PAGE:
By Jessica Coomes
The Environmental Protection Agency will publish final mercury and air toxics standards for power plants Feb. 16, and industry groups and states are expected to challenge the agency's finding that it is “appropriate and necessary” to regulate such emissions.
Lawsuits must be filed in the U.S. Court of Appeals for the District of Columbia Circuit by April 16, which is 60 days after the rule's publication in the Federal Register.
Section 112(n)(1)(A) of the Clean Air Act required EPA to study “the hazards to public health reasonably anticipated to occur as a result of emissions by electric utility steam generating units.” Based on the results of the study, EPA is required to regulate power plants if the agency finds that doing so is “appropriate and necessary.”
“It certainly will be one big issue and probably the issue that is the likeliest to pull the rug out from under the whole rule,” Jeffrey Holmstead, a former EPA assistant administrator for air and radiation who now is an attorney at Bracewell & Giuliani LLP, told Bloomberg BNA Feb. 15. “If the court were to agree with the petitioners on that issue, basically, the whole rule goes away.”
EPA in December finalized stringent mercury and air toxics standards, which is called MATS or utility MACT because it requires the use of maximum achievable control technology (246 DEN A-1, 12/22/11).
EPA in 2000 made the finding that it is “appropriate and necessary” to regulate hazardous air pollutant emissions from power plants, but the D.C. Circuit will not review the finding until the mercury rule is final, William Bumpers, an attorney with Baker Botts LLP, said Feb. 15 during a teleconference presented by the American Law Institute and the American Bar Association.
“That will be an issue that is likely to be brought back to the D.C. Circuit by industry when this rule goes final,” Bumpers said.
Holmstead said the finding was based on the assumption that power plants' mercury emissions are a public health concern. However, he said, EPA largely has linked the health benefits in the mercury rule with reductions of fine particulate matter, called PM-2.5. In the rule, EPA used particulate matter as a surrogate for air toxics.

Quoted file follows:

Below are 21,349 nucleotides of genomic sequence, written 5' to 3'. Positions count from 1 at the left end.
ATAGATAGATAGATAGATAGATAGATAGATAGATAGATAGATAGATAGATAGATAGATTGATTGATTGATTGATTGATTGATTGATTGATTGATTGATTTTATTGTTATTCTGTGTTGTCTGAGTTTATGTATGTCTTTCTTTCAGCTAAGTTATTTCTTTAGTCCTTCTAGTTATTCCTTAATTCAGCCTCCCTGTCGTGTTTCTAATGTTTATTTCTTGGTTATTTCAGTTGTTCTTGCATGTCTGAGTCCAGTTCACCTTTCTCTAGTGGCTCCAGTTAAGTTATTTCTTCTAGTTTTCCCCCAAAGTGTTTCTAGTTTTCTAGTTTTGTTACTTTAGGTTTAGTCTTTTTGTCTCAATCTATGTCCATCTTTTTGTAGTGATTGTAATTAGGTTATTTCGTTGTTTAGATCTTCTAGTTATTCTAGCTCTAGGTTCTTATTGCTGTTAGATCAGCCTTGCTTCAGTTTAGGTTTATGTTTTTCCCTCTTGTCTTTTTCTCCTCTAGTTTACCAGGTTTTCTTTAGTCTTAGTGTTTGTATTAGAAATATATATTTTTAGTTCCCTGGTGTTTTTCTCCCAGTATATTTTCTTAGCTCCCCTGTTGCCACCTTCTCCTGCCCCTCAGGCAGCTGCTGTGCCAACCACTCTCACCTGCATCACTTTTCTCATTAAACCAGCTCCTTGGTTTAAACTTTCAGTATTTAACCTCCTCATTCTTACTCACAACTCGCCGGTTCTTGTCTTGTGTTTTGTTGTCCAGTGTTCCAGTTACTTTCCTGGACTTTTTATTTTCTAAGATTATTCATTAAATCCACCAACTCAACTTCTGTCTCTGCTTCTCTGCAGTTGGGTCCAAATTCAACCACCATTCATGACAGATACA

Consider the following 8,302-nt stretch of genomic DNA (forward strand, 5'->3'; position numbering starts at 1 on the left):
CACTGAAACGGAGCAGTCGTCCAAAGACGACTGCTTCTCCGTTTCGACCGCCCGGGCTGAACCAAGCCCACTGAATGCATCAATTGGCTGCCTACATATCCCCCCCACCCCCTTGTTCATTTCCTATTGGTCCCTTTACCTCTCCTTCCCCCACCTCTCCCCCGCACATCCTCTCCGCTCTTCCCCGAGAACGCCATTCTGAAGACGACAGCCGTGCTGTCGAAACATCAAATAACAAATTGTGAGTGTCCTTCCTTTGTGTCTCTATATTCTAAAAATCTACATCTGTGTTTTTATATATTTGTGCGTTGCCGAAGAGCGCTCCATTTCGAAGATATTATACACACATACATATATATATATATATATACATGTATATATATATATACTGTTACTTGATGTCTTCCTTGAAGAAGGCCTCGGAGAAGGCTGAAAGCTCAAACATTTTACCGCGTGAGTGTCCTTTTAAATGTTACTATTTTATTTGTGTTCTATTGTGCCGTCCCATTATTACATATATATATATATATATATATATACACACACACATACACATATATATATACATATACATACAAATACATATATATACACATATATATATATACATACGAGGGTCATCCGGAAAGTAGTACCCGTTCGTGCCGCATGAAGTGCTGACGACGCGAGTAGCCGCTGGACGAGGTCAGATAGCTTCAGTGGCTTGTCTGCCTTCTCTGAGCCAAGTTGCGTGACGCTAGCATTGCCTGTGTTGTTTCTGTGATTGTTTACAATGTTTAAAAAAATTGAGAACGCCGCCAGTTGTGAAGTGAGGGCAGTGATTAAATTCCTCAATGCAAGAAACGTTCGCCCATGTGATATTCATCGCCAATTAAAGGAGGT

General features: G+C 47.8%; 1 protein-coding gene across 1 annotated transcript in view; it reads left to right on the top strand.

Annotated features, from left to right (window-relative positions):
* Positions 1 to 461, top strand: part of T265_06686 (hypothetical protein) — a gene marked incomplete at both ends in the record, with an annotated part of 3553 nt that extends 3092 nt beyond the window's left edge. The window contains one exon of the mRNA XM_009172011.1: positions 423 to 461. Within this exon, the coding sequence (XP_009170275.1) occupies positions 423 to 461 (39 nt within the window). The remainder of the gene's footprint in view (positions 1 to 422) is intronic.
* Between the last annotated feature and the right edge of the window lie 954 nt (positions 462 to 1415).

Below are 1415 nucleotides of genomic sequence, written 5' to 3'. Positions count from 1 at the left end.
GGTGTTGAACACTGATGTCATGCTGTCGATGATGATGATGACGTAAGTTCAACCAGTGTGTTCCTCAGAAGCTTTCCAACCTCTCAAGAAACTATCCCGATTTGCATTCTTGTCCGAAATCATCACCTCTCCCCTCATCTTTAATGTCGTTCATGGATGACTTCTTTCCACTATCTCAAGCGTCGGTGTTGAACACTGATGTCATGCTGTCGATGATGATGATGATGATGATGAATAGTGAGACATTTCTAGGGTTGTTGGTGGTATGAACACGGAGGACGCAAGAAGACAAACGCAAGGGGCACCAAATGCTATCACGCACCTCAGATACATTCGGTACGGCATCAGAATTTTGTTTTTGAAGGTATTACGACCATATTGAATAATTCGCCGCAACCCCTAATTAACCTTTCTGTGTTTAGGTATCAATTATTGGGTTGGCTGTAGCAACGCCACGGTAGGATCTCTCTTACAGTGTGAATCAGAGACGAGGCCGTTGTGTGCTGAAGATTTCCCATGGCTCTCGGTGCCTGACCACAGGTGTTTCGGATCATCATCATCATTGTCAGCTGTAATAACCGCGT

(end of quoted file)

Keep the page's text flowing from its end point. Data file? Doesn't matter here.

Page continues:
“EPA is in a bit of a bind here because they don't claim that there's any real benefit from reducing hazardous air pollutants. All of the benefits that they claim is to get reductions in PM-2.5, and PM-2.5 is not a hazardous air pollutant,” Holmstead said. “How can you say it was appropriate and necessary in light of the facts here? The only problem you're solving is PM-2.5, and you don't have authority to deal with PM-2.5 under [section 112 of the Clean Air Act].”
The centerpiece of the Clean Air Act Amendments of 1990 was the acid rain program, which required reductions in power plants' emissions of sulfur dioxide and nitrogen oxides, the primary precursors to acid rain, Bumpers said. In the amendments, Congress did not initially require EPA to regulate air toxics from power plants and instead required the study after the acid rain program's emissions reductions were implemented, he said.
EPA is defending in the D.C. Circuit another signature air pollution regulation affecting power plants, the Cross-State Air Pollution Rule, which requires power plants in 28 states to reduce interstate transport of nitrogen oxides and sulfur dioxide.
Forty-five petitions for review have been consolidated in that case.
Given the number of challenges to that rule, Janice Nolen, assistant vice president for national policy and advocacy for the American Lung Association, told Bloomberg BNA Feb. 15 that she also expects interest in challenging the mercury rule.
The association is considering its options, including intervening on behalf of EPA, Nolen said.
“We've been supportive of EPA on this rule all along. … We are glad that it's finally, finally, finally—21 years later—happening,” Nolen said, referring to the 1990 amendments. “It's tackling emissions that are not only carcinogens but can worsen asthma, can cause irritation to the lung, can cause premature death.”
Holmstead said he expects a similar number of entities to challenge the mercury rule as challenged the cross-state rule.
He said he expects petitions for review to be filed by many of the 25 states that asked the U.S. District Court for the District of Columbia in October to give EPA additional time to finalize the rule. Holmstead also expects challenges from companies, consumer groups, and state public utility commissions.
Janet McCabe, EPA deputy assistant administrator for air and radiation, said during the teleconference that the agency is making an “extensive effort” to ensure implementation of the rule goes smoothly.
She said EPA has reached out to various entities that have concerns about the rule, including regional transmission organizations, the Federal Energy Regulatory Commission, rural cooperatives, and state and local agencies that will implement the rule.
McCabe said EPA has paid particular attention to concerns that the rule would jeopardize electricity reliability by forcing coal-fired power plants to shut down. She cited reports that concluded there is no reliability concern, including a report by the Congressional Research Service (10 DEN A-3, 1/18/12).
“We feel confident that implementation of this rule will not pose a reliability concern,” she said.